“It’s actually quite amazing when you realize how big of a following the Pronto Pups have, and when people walk in and say, ‘We drove three hours to come and have a Pronto Pup.’ Or, ‘We come from Idaho.’ Or, ‘We come from Michigan,’” Langer said. “A lot of times they say, ‘We hope they open today so we can come in.’ And, ‘We changed our route or our destination so we could stop.’”
There’s also another kind of fanfare that Pronto Pup enthusiasts can find in Rockaway Beach: the mechanical corn dog.
Like a mechanical bull or a horse on a merry-go-round, the corn dog is equipped with a saddle. Dropping a couple of quarters into a slot starts the ride. The young and the young at heart take a turn at the corn dog.
The Original Pronto Pup boasts an entire cheesy background dedicated to creating Boyington’s creation from so many years ago.
The process of making a puppy is as simple as it was then.
“So we mix the batter every day by hand, everything needs to be on a stick so it stays under the oil in the fryer. … We put sticks in everything. Everything is then dipped by hand. Everything is made to order,” explained Langer, as he carefully demonstrated the process before opening on a Friday in mid-April.
Langer points to two reasons why Pronto Pups have long been a crowd favorite.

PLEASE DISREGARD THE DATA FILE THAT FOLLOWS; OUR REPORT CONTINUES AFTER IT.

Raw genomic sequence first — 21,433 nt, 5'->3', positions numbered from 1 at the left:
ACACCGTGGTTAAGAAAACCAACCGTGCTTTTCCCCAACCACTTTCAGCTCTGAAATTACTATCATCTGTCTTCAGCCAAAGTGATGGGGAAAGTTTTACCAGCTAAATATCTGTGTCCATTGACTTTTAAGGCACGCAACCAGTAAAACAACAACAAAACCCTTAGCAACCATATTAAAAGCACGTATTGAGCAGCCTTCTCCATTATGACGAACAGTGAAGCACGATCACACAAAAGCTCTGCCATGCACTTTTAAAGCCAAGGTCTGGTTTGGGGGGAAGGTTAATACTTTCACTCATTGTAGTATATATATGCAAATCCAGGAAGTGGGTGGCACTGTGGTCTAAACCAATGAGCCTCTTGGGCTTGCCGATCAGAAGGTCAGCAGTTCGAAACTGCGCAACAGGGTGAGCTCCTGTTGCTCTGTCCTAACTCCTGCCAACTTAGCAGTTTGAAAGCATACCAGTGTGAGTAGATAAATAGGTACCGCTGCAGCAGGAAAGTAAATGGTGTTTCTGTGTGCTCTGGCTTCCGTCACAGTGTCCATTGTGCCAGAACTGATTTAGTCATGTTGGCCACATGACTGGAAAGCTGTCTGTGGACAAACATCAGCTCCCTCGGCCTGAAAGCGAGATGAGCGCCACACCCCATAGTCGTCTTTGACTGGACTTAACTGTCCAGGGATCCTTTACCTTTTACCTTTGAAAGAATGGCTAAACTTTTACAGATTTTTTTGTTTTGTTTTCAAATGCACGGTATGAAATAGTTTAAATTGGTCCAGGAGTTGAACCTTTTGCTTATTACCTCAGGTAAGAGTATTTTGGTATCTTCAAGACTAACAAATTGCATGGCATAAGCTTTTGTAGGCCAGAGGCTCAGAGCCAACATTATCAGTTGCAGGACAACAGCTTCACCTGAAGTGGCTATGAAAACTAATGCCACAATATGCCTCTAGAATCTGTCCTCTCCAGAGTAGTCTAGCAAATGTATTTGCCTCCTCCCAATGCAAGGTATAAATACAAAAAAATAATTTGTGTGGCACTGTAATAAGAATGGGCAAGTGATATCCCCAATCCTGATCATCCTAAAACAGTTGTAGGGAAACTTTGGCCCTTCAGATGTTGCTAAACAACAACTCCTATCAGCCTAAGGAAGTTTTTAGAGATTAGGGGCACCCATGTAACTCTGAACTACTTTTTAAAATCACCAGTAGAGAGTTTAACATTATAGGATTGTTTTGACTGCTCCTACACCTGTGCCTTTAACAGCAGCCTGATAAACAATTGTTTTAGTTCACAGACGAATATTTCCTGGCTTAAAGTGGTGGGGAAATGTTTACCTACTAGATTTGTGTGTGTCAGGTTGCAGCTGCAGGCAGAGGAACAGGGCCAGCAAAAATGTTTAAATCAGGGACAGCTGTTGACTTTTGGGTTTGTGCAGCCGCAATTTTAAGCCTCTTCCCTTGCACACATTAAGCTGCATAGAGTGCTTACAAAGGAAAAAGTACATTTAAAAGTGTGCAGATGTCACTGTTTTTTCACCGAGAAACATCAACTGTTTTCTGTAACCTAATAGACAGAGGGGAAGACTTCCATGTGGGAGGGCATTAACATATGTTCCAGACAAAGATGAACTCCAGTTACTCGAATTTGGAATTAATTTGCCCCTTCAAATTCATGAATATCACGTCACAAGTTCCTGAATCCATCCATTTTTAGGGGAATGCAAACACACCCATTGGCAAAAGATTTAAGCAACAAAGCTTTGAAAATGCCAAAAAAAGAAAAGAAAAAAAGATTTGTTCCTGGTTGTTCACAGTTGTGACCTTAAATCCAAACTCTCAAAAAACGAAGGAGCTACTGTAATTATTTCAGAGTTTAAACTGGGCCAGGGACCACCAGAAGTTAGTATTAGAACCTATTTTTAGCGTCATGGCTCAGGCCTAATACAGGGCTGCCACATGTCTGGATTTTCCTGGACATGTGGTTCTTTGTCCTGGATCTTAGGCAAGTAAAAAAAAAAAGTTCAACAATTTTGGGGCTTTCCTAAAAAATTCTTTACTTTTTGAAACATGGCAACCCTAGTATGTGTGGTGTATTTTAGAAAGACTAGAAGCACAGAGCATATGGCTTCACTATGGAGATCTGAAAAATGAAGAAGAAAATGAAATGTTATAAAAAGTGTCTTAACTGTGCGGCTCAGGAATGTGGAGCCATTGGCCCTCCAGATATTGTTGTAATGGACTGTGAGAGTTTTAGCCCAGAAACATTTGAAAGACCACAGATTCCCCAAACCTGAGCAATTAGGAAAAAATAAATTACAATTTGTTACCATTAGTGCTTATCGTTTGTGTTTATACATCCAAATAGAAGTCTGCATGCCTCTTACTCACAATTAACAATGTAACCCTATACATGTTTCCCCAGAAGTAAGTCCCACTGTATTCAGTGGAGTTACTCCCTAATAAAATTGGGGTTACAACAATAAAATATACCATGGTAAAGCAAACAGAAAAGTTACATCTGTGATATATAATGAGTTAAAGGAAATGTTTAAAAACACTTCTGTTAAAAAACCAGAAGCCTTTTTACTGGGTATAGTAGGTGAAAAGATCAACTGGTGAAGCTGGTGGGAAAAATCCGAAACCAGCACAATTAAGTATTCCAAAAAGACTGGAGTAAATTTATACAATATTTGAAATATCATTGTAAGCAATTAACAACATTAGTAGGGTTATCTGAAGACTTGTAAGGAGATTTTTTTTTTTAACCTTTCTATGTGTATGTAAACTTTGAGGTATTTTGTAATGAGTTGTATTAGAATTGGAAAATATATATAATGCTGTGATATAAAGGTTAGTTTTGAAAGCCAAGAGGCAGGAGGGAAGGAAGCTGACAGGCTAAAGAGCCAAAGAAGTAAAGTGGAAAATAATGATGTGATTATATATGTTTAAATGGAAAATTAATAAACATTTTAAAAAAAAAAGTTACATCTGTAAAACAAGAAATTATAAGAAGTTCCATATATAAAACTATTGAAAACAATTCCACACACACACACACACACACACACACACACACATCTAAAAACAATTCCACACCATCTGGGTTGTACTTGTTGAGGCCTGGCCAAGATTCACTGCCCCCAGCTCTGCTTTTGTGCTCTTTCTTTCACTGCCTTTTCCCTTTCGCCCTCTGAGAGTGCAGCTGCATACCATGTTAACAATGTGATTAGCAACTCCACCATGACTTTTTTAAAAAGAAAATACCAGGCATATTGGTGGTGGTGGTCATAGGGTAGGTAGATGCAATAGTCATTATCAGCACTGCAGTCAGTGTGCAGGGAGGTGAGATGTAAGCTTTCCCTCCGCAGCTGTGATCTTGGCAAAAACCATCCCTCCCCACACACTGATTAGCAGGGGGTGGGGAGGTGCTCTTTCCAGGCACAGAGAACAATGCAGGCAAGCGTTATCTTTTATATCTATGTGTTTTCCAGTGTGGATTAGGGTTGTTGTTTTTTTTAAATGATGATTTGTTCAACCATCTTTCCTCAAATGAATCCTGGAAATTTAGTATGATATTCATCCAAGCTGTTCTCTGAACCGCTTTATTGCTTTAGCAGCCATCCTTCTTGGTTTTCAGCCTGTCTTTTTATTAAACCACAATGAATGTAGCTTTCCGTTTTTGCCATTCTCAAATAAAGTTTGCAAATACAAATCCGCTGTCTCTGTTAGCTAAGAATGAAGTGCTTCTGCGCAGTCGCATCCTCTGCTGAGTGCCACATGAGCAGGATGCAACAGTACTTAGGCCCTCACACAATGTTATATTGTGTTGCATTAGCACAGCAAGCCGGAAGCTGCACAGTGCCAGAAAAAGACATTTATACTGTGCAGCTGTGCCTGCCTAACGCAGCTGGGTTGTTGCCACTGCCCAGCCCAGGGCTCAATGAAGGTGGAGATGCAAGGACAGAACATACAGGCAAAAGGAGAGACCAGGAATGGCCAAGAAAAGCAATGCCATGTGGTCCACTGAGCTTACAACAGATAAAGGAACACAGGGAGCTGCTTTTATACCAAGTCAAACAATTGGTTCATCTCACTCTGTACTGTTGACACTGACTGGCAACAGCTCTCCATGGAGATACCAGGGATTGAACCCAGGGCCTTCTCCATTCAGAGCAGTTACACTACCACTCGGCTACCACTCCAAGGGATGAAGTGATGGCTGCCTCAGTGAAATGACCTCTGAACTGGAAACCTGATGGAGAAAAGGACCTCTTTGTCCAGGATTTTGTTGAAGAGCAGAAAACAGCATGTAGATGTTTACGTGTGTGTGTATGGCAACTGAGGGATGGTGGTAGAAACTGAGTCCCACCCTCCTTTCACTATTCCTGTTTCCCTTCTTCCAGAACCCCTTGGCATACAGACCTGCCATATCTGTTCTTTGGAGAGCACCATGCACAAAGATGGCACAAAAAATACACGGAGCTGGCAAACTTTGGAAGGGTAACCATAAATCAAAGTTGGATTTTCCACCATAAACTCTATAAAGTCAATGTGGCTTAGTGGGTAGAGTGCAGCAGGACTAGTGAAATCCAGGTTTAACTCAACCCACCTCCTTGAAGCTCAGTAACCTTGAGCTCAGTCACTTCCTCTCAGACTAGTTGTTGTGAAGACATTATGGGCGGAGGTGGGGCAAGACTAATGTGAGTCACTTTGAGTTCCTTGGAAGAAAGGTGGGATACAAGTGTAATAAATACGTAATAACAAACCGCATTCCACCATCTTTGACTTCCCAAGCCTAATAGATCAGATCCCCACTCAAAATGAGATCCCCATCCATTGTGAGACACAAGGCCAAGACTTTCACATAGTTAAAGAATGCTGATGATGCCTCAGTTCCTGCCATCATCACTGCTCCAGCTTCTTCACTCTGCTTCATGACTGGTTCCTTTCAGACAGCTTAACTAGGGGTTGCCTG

“People love roadside attractions and fried food, you know?” she said with a laugh.
Karnis agreed, also with a smile.
“I know this very much: that [customers are] willing to wait in line for one, and when they do get it, a lot of times they get a handful of them, maybe 8, 9, 10… And they bring them in and everyone grabs them by their Pronto Pups, but they definitely get a full look of total satisfaction because it’s state fair time again. And we can get a fresh, hand-dipped, original Pronto Pup just like we have for generations.”
Enjoying Pronto Pups is a tradition that spans both decades and geography, from the Oregon Coast to the Minnesota State Fair and back again.
This story is part of a larger exploration of corn as an ingredient in the Northwest, which is featured in the second season of Overabundant.